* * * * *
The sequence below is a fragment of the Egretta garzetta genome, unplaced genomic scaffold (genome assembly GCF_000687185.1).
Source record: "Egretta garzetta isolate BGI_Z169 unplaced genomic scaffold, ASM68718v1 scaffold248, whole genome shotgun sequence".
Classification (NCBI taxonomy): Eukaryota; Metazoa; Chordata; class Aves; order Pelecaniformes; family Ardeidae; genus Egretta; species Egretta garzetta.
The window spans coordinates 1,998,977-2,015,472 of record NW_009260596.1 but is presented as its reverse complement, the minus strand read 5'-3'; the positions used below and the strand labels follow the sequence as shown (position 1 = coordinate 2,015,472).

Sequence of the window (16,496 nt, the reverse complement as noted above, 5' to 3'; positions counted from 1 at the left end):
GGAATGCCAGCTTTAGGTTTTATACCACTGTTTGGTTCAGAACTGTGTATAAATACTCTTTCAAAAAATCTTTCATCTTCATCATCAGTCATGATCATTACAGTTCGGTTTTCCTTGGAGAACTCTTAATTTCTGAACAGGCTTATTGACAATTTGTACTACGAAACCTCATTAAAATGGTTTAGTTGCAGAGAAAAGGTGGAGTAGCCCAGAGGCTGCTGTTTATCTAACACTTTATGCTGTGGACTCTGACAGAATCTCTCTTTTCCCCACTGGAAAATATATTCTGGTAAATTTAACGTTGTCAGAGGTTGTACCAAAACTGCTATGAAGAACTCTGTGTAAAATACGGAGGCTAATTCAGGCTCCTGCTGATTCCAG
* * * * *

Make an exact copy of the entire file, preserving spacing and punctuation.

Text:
The sequence below is a fragment of the Egretta garzetta genome, unplaced genomic scaffold (genome assembly GCF_000687185.1).
Source record: "Egretta garzetta isolate BGI_Z169 unplaced genomic scaffold, ASM68718v1 scaffold248, whole genome shotgun sequence".
Classification (NCBI taxonomy): Eukaryota; Metazoa; Chordata; class Aves; order Pelecaniformes; family Ardeidae; genus Egretta; species Egretta garzetta.
The window spans coordinates 1,998,977-2,015,472 of record NW_009260596.1 but is presented as its reverse complement, the minus strand read 5'-3'; the positions used below and the strand labels follow the sequence as shown (position 1 = coordinate 2,015,472).

Sequence of the window (16,496 nt, the reverse complement as noted above, 5' to 3'; positions counted from 1 at the left end):
GGAATGCCAGCTTTAGGTTTTATACCACTGTTTGGTTCAGAACTGTGTATAAATACTCTTTCAAAAAATCTTTCATCTTCATCATCAGTCATGATCATTACAGTTCGGTTTTCCTTGGAGAACTCTTAATTTCTGAACAGGCTTATTGACAATTTGTACTACGAAACCTCATTAAAATGGTTTAGTTGCAGAGAAAAGGTGGAGTAGCCCAGAGGCTGCTGTTTATCTAACACTTTATGCTGTGGACTCTGACAGAATCTCTCTTTTCCCCACTGGAAAATATATTCTGGTAAATTTAACGTTGTCAGAGGTTGTACCAAAACTGCTATGAAGAACTCTGTGTAAAATACGGAGGCTAATTCAGGCTCCTGCTGATTCCAG